Video: Concept Design of Floating Substation for a 200 MW Wind Farm for the Northeast U.S.
- Steffen Allan Shelley (VL Offshore) | Sung Youn Boo (VL Offshore) | Daejun Kim (VL Offshore) | William H. Luyties (PSP Pacific Sky Productions)
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- Offshore Technology Conference
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- Document Type
- 2020. Copyright is retained by the author. This document is distributed by OTC with the permission of the author. Contact the author for permission to use material from this document.
- 4.1 Processing Systems and Design, 4.1.6 Compressors, Engines and Turbines, 4.5 Offshore Facilities and Subsea Systems, 4 Facilities Design, Construction and Operation, 4.5 Offshore Facilities and Subsea Systems, 4.5.2 Platform Design, 4.5.4 Mooring Systems, 4.5 Offshore Facilities and Subsea Systems
- CAPEX, floating substation, TLP and semi-submersible, global performance, floating wind
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Floating offshore wind turbine technology, much of it developed domestically, is rapidly advancing and is in the early implementation phase, while floating substation technology is still at an early development stage. This study presents novel floating wind power substation platform designs for deepwater wind farm applications. Two types of floating substations configurations are considered to compare technical and cost performance: a semi-type "X-WindStation" and a TLP-type "TX-WindStation". The floating substation platforms are considered for a 200 MW wind farm located in 100 m (328 ft) water depth off the Northeast coast of the United States. The floating substation supports a two-deck electrical power facility that provides sufficient electrical power equipment layout area and includes temporary quarters.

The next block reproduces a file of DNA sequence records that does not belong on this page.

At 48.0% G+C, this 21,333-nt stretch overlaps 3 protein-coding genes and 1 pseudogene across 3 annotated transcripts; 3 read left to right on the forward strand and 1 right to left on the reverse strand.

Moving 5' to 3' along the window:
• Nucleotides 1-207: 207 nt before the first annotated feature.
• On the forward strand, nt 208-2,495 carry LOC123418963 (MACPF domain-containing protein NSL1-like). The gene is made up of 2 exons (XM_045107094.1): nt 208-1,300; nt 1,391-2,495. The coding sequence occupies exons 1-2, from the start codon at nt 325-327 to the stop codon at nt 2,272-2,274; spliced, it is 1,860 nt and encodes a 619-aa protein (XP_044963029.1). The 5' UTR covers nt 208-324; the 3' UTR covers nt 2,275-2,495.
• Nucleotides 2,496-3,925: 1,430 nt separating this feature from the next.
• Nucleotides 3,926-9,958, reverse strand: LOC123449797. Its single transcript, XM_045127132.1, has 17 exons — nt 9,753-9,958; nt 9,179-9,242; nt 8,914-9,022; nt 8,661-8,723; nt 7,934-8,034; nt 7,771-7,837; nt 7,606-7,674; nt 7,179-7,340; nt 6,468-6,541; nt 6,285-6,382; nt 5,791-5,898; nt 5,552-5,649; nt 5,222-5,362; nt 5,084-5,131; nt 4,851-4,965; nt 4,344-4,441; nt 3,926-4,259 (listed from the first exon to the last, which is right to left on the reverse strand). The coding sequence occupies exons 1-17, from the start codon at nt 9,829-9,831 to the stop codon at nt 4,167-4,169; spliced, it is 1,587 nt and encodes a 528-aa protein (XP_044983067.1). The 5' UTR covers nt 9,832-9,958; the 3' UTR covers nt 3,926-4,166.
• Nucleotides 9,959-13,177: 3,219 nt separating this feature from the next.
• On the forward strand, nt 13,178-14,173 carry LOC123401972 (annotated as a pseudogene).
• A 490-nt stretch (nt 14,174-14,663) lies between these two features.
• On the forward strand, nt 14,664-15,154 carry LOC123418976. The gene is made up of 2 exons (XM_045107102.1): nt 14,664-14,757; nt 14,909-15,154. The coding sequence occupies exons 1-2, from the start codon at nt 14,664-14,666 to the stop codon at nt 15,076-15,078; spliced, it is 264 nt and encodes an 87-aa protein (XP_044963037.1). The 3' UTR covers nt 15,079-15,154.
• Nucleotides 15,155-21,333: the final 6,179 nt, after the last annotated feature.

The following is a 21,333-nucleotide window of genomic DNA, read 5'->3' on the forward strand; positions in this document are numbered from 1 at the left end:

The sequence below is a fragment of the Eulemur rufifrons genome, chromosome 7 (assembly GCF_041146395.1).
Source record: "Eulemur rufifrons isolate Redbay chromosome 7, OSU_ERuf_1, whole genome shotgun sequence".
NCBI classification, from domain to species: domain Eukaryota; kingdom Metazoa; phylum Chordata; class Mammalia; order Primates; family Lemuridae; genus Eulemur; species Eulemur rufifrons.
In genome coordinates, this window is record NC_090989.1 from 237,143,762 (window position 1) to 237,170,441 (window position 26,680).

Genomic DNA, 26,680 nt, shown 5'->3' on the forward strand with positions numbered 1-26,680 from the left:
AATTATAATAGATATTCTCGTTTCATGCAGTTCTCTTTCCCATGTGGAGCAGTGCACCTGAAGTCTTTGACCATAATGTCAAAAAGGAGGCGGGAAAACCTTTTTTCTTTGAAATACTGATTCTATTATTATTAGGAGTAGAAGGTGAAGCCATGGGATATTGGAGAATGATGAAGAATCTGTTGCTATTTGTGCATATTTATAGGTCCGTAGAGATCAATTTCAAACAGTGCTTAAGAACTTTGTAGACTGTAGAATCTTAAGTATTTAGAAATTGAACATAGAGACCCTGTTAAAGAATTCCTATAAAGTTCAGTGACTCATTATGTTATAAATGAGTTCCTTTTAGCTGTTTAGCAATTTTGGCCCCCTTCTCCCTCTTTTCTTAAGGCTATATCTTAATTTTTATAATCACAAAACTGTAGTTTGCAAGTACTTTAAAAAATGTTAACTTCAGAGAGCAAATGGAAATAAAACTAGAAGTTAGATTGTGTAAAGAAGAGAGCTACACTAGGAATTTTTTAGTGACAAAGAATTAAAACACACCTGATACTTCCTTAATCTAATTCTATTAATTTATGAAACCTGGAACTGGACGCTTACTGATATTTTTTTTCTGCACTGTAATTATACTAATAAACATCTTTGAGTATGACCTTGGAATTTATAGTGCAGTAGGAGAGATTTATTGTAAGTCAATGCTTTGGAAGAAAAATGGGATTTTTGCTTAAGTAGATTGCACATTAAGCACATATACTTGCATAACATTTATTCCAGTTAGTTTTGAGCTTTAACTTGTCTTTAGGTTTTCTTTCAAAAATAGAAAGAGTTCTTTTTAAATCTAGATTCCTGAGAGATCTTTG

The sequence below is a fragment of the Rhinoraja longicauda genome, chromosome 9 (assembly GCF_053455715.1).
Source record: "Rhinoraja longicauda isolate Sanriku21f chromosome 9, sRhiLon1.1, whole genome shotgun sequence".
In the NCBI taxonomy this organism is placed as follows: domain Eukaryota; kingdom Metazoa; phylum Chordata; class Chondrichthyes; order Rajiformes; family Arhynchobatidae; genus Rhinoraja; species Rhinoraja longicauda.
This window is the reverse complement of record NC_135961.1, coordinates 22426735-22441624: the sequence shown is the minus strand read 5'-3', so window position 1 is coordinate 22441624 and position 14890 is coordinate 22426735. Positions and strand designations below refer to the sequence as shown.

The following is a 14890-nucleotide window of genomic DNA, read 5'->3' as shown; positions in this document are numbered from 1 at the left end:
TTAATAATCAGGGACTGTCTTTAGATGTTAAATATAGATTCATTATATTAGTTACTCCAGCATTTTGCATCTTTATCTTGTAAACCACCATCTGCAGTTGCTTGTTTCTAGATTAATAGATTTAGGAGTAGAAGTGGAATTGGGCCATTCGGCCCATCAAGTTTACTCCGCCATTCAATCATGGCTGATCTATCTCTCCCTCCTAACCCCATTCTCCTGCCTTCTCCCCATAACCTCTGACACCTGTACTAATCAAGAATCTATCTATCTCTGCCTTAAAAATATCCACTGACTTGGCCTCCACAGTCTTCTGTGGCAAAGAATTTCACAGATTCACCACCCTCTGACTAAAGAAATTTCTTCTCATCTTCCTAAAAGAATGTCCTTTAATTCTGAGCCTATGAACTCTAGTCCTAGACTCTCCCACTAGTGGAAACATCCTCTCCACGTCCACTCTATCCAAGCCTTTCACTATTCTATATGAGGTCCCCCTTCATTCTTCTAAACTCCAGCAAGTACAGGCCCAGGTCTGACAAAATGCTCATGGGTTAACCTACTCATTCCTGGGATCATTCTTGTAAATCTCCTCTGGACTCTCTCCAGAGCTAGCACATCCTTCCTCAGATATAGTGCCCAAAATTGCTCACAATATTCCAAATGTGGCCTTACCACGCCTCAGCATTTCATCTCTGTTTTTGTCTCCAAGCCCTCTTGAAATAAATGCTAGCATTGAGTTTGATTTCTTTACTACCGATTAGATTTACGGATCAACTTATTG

Both floating substation platforms are evaluated for global performance and mooring systems (catenary for semi-type and tendon for TLP-type) with the site design metocean conditions for the extreme and survival storm seas. The results are assessed in accordance with industry standards ABS and API, and offshore engineering practices.
Capital expenditure (CAPEX) of both substation platforms for a 200 MW farm is estimated by including the electrical substation, platform hull, mooring lines, anchors, integration, installation and commissioning costs. Installed CAPEX costs of the platforms show that the semi-type substation platform cost is lower than the TLP-type cost for the case where each tendon has a dedicated anchor, whereas the cost for the TLP-type with two tendons sharing an anchor is highly comparable to, if not less than, the semi-type platform.